The EU Is Fueling Hunger in Africa
Africa is becoming a new COVID-19 epicenter. Unless the European Union urgently rethinks its protectionist trade policies, a sharp uptick in food insecurity will turn the COVID-19 crisis into a catastrophe.
BANJUL – Africa is becoming a new COVID-19 epicenter. In the recent weeks, South Africa reported a 60% increase in natural deaths, suggesting a higher COVID death toll than reported. And the World Health Organization recently warned that cases are proliferating across Sub-Saharan Africa, including my country, The Gambia. Unless the European Union urgently rethinks its protectionist trade policies – beginning with the Common Agricultural Policy – a sharp uptick in food insecurity will turn the COVID-19 crisis into a catastrophe.
The CAP subsidizes European farmers to the tune of €42 billion ($50 billion) annually, thereby giving them an unfair advantage in foreign markets, such as Africa. As a report released by the NGO network Coordination SUD last year showed, such subsidies, together with the abolition of market-regulation mechanisms (such as milk quotas), have strengthened EU producers’ ability to export agricultural products at low prices to markets in the Global South.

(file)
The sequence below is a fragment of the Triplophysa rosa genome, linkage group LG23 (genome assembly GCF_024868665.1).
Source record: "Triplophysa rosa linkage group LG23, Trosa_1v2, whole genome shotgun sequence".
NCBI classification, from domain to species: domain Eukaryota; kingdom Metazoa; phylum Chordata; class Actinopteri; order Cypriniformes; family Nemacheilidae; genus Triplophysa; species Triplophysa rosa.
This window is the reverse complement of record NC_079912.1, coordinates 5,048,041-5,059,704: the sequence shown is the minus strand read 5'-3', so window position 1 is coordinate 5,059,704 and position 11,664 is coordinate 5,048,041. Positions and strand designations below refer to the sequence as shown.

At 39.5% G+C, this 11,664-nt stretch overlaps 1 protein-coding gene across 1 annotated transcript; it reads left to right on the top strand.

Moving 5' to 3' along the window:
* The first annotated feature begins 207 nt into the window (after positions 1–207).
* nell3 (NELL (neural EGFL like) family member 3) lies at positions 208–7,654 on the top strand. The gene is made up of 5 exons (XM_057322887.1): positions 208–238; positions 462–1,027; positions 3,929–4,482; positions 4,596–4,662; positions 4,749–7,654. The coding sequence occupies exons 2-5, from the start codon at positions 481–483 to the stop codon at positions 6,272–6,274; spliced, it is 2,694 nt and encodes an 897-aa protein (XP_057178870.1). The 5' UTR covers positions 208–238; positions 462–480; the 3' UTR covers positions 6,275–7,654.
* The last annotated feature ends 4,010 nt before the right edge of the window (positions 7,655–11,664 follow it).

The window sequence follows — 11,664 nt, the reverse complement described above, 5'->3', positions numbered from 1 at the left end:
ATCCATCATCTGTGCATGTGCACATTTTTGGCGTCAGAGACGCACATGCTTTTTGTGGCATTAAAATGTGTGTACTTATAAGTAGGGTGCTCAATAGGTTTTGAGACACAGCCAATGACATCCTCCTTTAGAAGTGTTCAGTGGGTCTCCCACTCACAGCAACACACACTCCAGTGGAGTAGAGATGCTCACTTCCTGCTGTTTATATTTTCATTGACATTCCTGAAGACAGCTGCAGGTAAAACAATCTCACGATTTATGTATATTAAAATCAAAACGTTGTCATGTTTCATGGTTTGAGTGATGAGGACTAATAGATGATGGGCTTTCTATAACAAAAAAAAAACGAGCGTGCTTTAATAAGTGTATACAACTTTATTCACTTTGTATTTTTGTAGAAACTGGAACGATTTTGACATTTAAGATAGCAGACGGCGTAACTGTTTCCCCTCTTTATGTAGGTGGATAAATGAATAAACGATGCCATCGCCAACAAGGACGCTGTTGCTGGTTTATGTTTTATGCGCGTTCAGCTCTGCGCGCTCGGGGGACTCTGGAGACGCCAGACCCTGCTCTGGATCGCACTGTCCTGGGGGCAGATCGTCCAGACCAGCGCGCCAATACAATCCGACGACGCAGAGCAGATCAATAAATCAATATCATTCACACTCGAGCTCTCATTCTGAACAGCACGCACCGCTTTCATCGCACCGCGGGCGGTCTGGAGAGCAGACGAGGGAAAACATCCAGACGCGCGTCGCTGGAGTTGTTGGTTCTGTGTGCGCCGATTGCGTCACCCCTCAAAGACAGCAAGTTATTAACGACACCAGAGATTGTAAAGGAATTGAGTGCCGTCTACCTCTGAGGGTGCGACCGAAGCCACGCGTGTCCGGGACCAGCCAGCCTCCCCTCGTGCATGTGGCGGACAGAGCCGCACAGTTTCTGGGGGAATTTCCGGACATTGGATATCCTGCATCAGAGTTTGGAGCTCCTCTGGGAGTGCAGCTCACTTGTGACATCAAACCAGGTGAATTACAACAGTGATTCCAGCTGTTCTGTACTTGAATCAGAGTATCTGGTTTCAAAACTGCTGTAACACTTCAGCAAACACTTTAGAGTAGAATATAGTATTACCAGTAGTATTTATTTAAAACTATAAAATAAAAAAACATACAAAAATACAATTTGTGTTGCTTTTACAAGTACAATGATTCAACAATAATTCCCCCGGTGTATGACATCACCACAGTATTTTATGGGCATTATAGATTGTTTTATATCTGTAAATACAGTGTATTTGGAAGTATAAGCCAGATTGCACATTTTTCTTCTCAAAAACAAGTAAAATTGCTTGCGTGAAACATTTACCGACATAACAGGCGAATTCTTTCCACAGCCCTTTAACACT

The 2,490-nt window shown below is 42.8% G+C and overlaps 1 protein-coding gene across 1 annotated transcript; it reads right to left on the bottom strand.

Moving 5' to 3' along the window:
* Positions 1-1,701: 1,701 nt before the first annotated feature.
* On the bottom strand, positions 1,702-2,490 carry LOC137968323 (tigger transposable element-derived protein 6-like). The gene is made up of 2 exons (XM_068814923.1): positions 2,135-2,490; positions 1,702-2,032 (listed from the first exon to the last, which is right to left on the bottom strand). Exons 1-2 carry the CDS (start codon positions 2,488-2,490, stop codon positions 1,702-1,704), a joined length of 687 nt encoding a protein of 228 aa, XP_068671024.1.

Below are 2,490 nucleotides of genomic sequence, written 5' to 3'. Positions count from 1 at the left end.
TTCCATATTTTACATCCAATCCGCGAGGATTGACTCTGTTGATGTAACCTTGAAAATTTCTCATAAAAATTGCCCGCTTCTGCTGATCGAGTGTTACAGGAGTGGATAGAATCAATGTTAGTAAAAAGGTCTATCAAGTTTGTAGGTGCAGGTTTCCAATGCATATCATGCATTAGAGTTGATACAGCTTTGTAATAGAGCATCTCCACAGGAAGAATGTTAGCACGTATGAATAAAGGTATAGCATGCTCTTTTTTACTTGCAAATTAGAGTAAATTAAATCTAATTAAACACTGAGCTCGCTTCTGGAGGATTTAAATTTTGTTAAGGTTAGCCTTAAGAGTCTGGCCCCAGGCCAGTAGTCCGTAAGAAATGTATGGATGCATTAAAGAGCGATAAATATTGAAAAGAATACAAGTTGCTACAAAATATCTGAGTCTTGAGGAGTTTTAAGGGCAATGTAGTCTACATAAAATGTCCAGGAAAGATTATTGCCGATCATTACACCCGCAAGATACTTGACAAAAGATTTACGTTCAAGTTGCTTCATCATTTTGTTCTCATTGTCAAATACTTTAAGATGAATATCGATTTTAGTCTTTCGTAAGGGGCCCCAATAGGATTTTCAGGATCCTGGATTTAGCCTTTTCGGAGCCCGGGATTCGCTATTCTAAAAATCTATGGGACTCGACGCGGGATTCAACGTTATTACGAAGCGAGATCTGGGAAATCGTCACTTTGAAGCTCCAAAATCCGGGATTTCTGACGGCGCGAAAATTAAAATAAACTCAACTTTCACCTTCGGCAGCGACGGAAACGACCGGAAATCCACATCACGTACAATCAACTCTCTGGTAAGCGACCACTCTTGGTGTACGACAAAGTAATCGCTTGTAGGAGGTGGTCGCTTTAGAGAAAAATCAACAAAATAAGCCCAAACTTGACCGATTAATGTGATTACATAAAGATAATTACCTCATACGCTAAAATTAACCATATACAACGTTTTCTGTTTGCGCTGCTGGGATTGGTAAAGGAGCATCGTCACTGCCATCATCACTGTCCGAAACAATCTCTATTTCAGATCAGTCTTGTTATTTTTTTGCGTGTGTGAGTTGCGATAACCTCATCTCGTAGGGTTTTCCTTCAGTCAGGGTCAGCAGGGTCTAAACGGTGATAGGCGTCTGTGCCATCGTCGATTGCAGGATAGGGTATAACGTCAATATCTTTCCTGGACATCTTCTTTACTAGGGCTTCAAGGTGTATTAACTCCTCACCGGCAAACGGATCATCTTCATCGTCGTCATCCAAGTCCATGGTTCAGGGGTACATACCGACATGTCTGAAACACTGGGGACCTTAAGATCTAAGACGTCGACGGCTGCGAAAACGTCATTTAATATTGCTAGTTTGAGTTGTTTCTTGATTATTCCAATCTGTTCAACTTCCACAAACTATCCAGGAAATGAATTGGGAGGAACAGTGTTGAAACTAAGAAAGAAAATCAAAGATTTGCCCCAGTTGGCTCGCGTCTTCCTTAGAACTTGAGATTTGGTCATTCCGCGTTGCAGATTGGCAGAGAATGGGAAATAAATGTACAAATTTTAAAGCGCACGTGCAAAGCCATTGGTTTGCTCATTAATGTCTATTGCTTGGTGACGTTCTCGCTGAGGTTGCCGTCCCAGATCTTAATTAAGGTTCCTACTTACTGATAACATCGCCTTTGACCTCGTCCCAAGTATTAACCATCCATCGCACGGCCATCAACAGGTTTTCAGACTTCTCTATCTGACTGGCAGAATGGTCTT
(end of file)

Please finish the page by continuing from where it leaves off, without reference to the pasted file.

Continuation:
Such policies distort markets, destabilize developing-country economies, and destroy livelihoods. For example, the CAP has devastated agricultural production in West Africa, particularly for wheat and milk powder. And the problem extends far beyond Africa: local industry and agriculture in Caribbean and Pacific countries have been undermined as well.